As a property owner, minimizing the potential liability you and your business may face is an absolute must. One of the best ways to do that is to create a property liability waiver that visitors sign when they arrive. Knowing how to create a property liability waiver is crucial to getting it right.
Property liability waivers protect property owners from real or potential liability against claims of injury, death, or other damages. They can include clauses like voluntary assumption of risk, provisions that prevent the signatory from suing the property owner, and a clear description of the potential risks involved.
Below, we’ll walk you through the steps to write a property liability waiver.
How to Write Up a Property Liability Waiver?
While it’s generally advised that you use a liability waiver template, consult an attorney, or use software like PandaDoc Waivers, writing up your own property liability waivers is possible.
That said, it’s essential you follow the proper formatting rules and include all the necessary information if you do decide to create your own property liability waiver. Failure to do so could leave your waiver agreement unenforceable, opening you up to potential liabilities in court.
Here are 10 easy steps to creating your own property liability waiver.
Step 1: Use the right formatting
Before starting, set your font to Times New Roman and font size to 12 to ensure that all the information in the property liability waiver is clear and readable. You should also bold or capitalize key points and use bullet lists, where applicable.
Some lawyers use a font size of 14 to help with readability, so feel free to use larger text. However, it’s worth noting that any text written in a font size of 11 or smaller may compromise the enforceability of your property liability waiver.
Step 2: Add the title
Your waiver won’t be valid without a title, so be sure to center the “Property Release of Liability Waiver” text between the margins of your document formatted as a heading in bold.
Step 3: Describe the risks
Create a clear and exhaustive list of all the potential risks that the Releasor (party relinquishing rights) may face while engaging in an activity organized by the Releasee (the party being relieved of liability.) Use simple language and ensure that your representation of the risks covers current and future risks; otherwise, a court may not find your liability waiver valid.
Make sure you don’t mix the Releasor-Releasee terminology up in this (or any other) section of the waiver. An example that can help you remember is that a Releasor could be a customer of a rock climbing gym while the Releasee would be the gym owner.
Step 4: Waiver coverage
It’s important to list the injuries and damages for which your waiver will be effective. You can consult with other business owners to create a list of the most likely injuries that visitors may face.
Injury and death are the most common inclusions, but it’s important to note the exceptions in which the written coverage of your waiver won’t protect you from liability. This includes cases of gross negligence or scenarios where the business had a legal obligation to make the activity safe (such as construction site injuries, for example).
Step 5: Insurance coverage
Your property liability waiver should clearly state that you will not be providing insurance coverage to the Releasor in the event that they are injured or killed. You should also list all liability policy language in this section.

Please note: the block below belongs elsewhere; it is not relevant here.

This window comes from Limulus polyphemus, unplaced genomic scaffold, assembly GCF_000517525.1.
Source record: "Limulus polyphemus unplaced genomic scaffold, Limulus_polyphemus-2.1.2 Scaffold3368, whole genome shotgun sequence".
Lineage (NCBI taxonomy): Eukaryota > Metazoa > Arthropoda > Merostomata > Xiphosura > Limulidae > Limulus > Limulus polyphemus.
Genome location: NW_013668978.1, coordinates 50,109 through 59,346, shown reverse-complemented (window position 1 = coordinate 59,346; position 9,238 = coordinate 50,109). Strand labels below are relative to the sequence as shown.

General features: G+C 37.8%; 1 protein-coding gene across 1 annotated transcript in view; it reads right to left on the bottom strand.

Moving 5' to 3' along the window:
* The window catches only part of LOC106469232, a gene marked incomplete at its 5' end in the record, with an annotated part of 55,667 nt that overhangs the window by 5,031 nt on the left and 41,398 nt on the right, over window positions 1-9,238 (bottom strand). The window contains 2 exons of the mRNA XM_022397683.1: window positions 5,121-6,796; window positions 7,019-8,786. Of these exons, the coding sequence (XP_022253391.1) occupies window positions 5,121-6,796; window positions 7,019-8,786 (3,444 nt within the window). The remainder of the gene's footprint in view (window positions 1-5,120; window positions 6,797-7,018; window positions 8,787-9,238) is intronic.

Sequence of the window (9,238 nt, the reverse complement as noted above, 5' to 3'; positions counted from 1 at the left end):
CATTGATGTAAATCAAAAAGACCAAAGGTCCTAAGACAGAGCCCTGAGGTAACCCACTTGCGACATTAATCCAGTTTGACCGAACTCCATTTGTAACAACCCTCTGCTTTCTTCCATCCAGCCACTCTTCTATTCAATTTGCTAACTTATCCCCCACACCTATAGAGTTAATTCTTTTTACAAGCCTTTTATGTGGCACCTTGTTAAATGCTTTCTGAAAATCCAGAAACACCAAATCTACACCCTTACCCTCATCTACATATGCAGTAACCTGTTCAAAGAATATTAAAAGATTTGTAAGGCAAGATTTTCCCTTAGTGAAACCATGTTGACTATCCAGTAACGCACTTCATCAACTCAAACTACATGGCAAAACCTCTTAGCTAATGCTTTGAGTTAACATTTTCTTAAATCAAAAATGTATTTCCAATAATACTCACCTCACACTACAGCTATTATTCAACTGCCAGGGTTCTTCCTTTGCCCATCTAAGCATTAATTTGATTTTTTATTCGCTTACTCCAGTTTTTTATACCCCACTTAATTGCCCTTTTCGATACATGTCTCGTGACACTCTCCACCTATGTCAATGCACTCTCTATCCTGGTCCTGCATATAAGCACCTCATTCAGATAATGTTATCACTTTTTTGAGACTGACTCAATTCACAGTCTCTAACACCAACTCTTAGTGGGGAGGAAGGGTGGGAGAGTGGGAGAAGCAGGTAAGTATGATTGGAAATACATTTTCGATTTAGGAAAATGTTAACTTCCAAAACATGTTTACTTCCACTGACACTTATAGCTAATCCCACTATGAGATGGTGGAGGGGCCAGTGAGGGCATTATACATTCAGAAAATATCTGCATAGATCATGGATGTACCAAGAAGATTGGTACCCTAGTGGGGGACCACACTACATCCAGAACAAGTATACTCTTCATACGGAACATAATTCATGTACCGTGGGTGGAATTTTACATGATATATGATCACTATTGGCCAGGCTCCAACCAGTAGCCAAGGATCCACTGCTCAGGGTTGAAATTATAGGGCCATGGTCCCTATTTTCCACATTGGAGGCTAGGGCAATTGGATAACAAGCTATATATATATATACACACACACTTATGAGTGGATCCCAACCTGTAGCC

Step 6: Assumption of risk clause
A key clause to include in your liability waiver is the voluntary assumption of risk. This will clearly state that the Releasor is aware of the potential risks they may face, accepts them, and voluntarily relinquishes their right to sue you for those items your waiver covers.
Step 7: Choice-of-law clause
A choice-of-law clause states the venue and forum of laws recognized in your release of liability waiver. This is a useful clause to have as the Releasor(s) may live in a different jurisdiction, which would otherwise lead to ambiguity regarding what regulations apply.
Step 8: Confirmation
Your waiver should include a confirmation section stating that the Releasor has read the release of liability agreement in its entirety and fully understands what the waiver entails.
This is often placed directly above the signature field to ensure that the Releasor sees it before signing the waiver. Confirmation sections may seem superfluous, but they can help your property liability waiver be upheld in court.
Step 9: Signatory information
It’s crucial that your property liability waiver includes the names, addresses, and contact information of all the parties in the agreement — both the Releasor(s) and the Releasee.
Step 10: Date and signature
Finally, add the date on your liability waiver and ensure that your document has a legally binding signature. Including the date on liability waivers ensures their validity and is the best way to prove that the waiver was signed before the injury occurred.
Under the guidelines established by the UETA and ESIGN acts, electronic signatures are equally binding to that of a handwritten signature when it comes to liability waivers.
As you can see, property liability waivers are a great way to protect you from liability, but only when they are written correctly. Be sure to stick to the guidelines this article provides and consult with a licensed attorney if you have any questions throughout the process.
If you need to create a legally binding property liability waiver, you can use PandaDoc Waivers. With our easy-to-use solution, you’ll be able to create digital waivers in a matter of minutes.
Our waiver software is quick to set up, lets you view every active waiver on a single dashboard, and secures all your documents with UETA and ESIGN-compliant electronic signatures.